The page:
Russia's middle class is likely to continue to spend less even after the country's economy recovers from its current crisis, a report said Thursday, in a trend that threatens to disrupt a once-key driver of Russian economic growth.
Russia's economic crisis, triggered by low oil prices and Western sanctions over the Ukraine crisis, has seen Russians' real incomes fall steeply, dropping 13.2 percent year-on-year in April, according to data from state statistics agency Rosstat.
As buying power drops, many middle-class Russians have trimmed their spending, according to a report released Thursday by multinational audit firm PricewaterhouseCoopers (PwC).
Just over 50 percent of consumers earning 30,000-50,000 rubles ($560-$940) a month and 53 percent of consumers earning 20,000-30,000 rubles ($370-$560) a month reported spending less on everyday goods over the last 12 months, according to PwC.
This change in spending habits will likely leave many middle-class Russians with a taste for cheaper brands even after Russia's economic crisis ends, PwC said. The report cited cases seen across the EU following the 2008-09 financial crisis in which consumer spending shifted toward cheap, high-quality items over brand name ones.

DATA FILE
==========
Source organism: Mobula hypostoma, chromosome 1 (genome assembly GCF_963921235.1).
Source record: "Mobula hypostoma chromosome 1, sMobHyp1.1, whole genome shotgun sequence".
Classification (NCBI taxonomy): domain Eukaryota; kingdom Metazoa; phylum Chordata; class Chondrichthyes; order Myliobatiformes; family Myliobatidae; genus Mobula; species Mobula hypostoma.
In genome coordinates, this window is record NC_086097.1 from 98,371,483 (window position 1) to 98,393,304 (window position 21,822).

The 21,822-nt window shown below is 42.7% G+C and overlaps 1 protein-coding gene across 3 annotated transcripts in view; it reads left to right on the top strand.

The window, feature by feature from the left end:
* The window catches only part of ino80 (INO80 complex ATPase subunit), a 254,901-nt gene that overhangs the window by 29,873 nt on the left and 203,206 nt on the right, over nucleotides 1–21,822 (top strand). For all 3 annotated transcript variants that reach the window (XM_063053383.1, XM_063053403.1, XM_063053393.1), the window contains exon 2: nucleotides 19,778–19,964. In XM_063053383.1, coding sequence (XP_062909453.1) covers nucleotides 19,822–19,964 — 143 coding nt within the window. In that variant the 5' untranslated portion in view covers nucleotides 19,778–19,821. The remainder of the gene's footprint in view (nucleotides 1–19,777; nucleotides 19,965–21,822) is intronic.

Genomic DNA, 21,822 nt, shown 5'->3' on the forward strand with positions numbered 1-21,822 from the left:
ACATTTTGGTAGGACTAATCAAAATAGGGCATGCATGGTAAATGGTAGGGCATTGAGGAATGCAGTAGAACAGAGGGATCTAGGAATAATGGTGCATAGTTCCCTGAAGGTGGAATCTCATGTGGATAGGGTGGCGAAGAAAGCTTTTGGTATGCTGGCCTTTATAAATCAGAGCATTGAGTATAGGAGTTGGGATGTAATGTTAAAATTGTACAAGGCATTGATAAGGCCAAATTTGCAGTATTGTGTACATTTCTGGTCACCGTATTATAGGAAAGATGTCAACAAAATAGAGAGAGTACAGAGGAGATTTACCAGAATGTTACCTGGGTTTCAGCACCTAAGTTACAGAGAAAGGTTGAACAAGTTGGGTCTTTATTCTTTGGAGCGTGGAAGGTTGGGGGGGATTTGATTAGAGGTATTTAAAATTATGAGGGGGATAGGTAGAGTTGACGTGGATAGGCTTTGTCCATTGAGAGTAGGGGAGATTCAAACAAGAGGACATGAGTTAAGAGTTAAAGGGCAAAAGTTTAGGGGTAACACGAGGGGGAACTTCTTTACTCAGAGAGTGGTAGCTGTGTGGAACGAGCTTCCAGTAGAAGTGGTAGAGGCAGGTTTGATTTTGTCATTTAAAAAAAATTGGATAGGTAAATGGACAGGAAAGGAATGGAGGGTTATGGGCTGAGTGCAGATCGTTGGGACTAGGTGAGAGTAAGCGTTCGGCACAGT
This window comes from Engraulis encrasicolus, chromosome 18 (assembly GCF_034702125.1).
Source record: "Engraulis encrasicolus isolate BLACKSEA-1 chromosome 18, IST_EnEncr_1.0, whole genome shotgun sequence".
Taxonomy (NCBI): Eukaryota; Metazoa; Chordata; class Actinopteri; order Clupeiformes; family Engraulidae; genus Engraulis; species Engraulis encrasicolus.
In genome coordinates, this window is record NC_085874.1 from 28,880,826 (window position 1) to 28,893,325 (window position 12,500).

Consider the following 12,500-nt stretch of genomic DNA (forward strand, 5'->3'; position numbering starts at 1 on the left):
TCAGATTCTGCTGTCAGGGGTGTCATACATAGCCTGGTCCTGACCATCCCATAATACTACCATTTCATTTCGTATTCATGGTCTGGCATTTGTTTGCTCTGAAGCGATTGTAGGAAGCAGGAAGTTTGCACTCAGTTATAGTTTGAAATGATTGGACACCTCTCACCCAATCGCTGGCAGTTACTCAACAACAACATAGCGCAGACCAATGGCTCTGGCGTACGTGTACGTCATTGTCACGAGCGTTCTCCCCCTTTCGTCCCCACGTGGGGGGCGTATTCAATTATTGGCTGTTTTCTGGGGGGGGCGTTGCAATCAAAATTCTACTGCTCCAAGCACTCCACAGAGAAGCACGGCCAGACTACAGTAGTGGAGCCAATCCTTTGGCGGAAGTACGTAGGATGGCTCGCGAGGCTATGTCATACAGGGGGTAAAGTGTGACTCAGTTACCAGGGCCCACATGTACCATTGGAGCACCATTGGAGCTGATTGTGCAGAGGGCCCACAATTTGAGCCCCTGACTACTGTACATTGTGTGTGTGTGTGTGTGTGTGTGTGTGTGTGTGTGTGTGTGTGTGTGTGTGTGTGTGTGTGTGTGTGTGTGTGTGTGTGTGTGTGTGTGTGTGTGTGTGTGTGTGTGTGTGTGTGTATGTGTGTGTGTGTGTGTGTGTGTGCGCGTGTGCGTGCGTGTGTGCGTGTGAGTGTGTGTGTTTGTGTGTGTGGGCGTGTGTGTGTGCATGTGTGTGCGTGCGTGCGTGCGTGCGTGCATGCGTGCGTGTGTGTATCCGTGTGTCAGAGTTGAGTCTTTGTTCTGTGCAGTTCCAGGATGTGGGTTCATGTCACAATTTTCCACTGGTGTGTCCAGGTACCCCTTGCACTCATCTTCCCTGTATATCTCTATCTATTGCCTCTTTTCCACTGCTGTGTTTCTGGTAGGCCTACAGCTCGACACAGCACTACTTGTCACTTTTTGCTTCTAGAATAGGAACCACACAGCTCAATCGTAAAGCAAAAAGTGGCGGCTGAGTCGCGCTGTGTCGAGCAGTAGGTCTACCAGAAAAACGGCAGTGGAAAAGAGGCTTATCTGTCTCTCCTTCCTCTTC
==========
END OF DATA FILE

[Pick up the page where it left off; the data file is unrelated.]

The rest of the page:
PwC defines Russians earning more than 16,000 rubles ($300) but less than 50,000 ($940) per month as middle class.
Steadily rising consumer spending was a key engine of Russia's rapid economic growth in the 2000s, and further spending cuts on the part of consumers could prolong the current economic contraction, which is forecast to hit about 3 percent this year.
Thirty-two percent of respondents in PwC's survey reported spending less overall, 31 percent said they were buying less expensive items, 25 percent said they were now buying items on sale and 19 percent said they had switched to cheaper retailers.
Many Russians proved ready to give up some nonessential goods, with 66 percent saying they had cut spending on apparel and 50 percent saying they had curtailed spending on cosmetics, according to PwC.
The auditor based its results on a survey of 3,000 urban Russians. It did not provide a margin of error.